In a world where most bloggers get below average traffic, audience size can’t be the only metric for success. LiveJournal had this figured out years ago, by assuming that people would be writing for their friends, rather than some impersonal audience. Publishing an essay and having 3 random people read it is a recipe for disappointment, but publishing an account of your Saturday night and having your 3 closest friends read it feels like a conversation, especially if they follow up with their own accounts.
This brings to mind a passage from William Zinsser’s classic book On Writing Well:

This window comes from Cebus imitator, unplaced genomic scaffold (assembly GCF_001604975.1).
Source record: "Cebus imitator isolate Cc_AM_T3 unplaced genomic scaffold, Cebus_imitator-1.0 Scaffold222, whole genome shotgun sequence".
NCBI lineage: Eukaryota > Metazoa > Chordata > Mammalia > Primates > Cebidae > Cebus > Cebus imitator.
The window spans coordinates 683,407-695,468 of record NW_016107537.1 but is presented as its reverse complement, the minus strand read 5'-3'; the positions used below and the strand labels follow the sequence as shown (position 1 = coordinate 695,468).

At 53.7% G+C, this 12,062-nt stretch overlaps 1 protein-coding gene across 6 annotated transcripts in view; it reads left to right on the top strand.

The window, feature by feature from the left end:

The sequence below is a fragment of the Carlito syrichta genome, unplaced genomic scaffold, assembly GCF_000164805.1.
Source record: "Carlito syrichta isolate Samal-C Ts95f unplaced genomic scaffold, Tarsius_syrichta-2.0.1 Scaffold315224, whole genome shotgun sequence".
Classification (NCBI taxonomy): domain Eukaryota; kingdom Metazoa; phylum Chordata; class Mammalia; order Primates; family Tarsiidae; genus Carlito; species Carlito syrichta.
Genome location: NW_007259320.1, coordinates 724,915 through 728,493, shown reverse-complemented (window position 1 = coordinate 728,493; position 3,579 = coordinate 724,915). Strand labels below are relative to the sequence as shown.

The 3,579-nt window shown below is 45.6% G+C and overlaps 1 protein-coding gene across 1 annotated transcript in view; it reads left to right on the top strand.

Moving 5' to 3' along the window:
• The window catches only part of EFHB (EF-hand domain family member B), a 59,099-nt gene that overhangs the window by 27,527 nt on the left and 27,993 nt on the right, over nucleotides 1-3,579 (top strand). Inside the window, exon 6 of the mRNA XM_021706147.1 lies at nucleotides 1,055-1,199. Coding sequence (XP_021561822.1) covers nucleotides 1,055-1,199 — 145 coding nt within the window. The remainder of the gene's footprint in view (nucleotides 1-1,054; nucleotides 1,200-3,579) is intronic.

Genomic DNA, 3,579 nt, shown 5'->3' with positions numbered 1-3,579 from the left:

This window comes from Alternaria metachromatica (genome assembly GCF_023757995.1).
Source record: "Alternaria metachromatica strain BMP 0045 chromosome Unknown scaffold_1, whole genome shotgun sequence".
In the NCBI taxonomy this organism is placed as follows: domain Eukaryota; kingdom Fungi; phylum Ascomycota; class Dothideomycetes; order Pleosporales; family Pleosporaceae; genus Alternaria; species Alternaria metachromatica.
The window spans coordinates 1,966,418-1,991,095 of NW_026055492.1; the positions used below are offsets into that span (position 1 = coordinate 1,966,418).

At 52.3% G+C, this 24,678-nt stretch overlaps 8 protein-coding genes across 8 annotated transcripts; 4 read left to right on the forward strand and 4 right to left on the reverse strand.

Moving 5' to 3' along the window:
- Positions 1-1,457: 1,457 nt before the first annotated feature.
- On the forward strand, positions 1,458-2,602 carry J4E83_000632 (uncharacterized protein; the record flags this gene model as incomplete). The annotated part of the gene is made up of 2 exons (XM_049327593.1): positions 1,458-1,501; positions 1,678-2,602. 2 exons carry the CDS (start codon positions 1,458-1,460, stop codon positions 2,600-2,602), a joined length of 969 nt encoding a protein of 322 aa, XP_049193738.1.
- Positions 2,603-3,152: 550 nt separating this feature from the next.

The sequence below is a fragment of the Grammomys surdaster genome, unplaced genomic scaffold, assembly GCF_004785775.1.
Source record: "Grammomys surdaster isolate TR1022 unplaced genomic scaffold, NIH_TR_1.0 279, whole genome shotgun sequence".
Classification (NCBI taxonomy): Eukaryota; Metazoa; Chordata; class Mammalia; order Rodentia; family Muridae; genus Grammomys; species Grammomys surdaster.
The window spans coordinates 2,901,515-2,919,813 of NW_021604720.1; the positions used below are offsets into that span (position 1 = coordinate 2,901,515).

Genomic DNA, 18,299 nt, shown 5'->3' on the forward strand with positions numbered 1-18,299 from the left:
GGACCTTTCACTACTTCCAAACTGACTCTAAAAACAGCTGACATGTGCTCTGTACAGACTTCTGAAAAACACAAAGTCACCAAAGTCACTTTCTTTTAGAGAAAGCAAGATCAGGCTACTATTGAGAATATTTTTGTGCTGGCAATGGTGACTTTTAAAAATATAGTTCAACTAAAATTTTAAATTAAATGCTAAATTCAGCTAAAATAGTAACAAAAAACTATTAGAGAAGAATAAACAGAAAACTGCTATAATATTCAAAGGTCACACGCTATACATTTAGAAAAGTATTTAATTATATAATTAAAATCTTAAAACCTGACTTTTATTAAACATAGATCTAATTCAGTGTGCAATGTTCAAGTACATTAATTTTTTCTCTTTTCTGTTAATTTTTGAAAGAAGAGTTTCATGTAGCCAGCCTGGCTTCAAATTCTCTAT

Soon after you confront the matter of preserving your identity, another question will occur to you: “Who am I writing for?” It’s a fundamental question, and it has a fundamental answer: You are writing for yourself. Don’t try to visualize the great mass audience. There is no such audience – every reader is a different person. Don’t try to guess what sort of thing editors want to publish or what you think the country is in a mood to read. Editors and readers don’t know what they want to read until they read it. Besides, they are always looking for something new… Relax and say what you want to say. And since style is who you are, you only need to be true to yourself to find it gradually emerging from under the accumulated clutter and debris, growing more distinctive every day.